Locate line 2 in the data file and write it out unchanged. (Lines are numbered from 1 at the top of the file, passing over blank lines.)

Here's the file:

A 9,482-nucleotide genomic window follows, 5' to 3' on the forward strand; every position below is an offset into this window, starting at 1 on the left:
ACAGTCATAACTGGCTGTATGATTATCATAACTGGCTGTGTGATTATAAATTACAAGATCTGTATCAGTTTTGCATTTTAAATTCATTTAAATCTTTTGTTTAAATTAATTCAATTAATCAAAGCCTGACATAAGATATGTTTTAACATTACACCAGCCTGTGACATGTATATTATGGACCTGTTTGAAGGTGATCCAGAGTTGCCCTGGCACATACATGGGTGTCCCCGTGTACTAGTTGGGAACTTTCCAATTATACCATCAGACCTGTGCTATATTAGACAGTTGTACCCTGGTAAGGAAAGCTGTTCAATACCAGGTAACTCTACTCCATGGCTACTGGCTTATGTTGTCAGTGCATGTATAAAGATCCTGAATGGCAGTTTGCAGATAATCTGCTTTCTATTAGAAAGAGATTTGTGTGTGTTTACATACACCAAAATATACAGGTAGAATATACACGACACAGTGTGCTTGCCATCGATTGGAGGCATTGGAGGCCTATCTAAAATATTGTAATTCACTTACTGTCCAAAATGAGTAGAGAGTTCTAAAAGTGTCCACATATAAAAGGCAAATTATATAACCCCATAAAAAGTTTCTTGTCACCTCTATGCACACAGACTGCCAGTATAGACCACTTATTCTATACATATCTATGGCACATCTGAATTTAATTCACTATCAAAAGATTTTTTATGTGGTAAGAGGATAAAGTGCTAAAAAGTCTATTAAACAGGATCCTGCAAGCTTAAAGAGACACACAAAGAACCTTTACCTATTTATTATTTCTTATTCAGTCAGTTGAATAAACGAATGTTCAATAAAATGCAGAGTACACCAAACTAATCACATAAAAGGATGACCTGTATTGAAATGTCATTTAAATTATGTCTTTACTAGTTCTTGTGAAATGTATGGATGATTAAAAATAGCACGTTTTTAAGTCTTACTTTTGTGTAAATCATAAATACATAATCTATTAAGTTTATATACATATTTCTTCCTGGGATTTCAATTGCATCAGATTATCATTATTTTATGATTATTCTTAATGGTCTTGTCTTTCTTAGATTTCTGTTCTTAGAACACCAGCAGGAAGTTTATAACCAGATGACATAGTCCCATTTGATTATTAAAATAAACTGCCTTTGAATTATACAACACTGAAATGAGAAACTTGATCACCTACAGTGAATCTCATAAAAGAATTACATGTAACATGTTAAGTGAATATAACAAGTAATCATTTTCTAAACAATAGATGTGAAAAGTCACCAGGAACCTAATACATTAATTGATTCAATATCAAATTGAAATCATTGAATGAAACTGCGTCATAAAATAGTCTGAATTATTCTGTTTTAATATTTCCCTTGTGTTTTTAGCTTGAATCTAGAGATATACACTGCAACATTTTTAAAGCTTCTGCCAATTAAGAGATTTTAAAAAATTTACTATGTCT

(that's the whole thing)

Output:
ACAGTCATAACTGGCTGTATGATTATCATAACTGGCTGTGTGATTATAAATTACAAGATCTGTATCAGTTTTGCATTTTAAATTCATTTAAATCTTTTGTTTAAATTAATTCAATTAATCAAAGCCTGACATAAGATATGTTTTAACATTACACCAGCCTGTGACATGTATATTATGGACCTGTTTGAAGGTGATCCAGAGTTGCCCTGGCACATACATGGGTGTCCCCGTGTACTAGTTGGGAACTTTCCAATTATACCATCAGACCTGTGCTATATTAGACAGTTGTACCCTGGTAAGGAAAGCTGTTCAATACCAGGTAACTCTACTCCATGGCTACTGGCTTATGTTGTCAGTGCATGTATAAAGATCCTGAATGGCAGTTTGCAGATAATCTGCTTTCTATTAGAAAGAGATTTGTGTGTGTTTACATACACCAAAATATACAGGTAGAATATACACGACACAGTGTGCTTGCCATCGATTGGAGGCATTGGAGGCCTATCTAAAATATTGTAATTCACTTACTGTCCAAAATGAGTAGAGAGTTCTAAAAGTGTCCACATATAAAAGGCAAATTATATAACCCCATAAAAAGTTTCTTGTCACCTCTATGCACACAGACTGCCAGTATAGACCACTTATTCTATACATATCTATGGCACATCTGAATTTAATTCACTATCAAAAGATTTTTTATGTGGTAAGAGGATAAAGTGCTAAAAAGTCTATTAAACAGGATCCTGCAAGCTTAAAGAGACACACAAAGAACCTTTACCTATTTATTATTTCTTATTCAGTCAGTTGAATAAACGAATGTTCAATAAAATGCAGAGTACACCAAACTAATCACATAAAAGGATGACCTGTATTGAAATGTCATTTAAATTATGTCTTTACTAGTTCTTGTGAAATGTATGGATGATTAAAAATAGCACGTTTTTAAGTCTTACTTTTGTGTAAATCATAAATACATAATCTATTAAGTTTATATACATATTTCTTCCTGGGATTTCAATTGCATCAGATTATCATTATTTTATGATTATTCTTAATGGTCTTGTCTTTCTTAGATTTCTGTTCTTAGAACACCAGCAGGAAGTTTATAACCAGATGACATAGTCCCATTTGATTATTAAAATAAACTGCCTTTGAATTATACAACACTGAAATGAGAAACTTGATCACCTACAGTGAATCTCATAAAAGAATTACATGTAACATGTTAAGTGAATATAACAAGTAATCATTTTCTAAACAATAGATGTGAAAAGTCACCAGGAACCTAATACATTAATTGATTCAATATCAAATTGAAATCATTGAATGAAACTGCGTCATAAAATAGTCTGAATTATTCTGTTTTAATATTTCCCTTGTGTTTTTAGCTTGAATCTAGAGATATACACTGCAACATTTTTAAAGCTTCTGCCAATTAAGAGATTTTAAAAAATTTACTATGTCT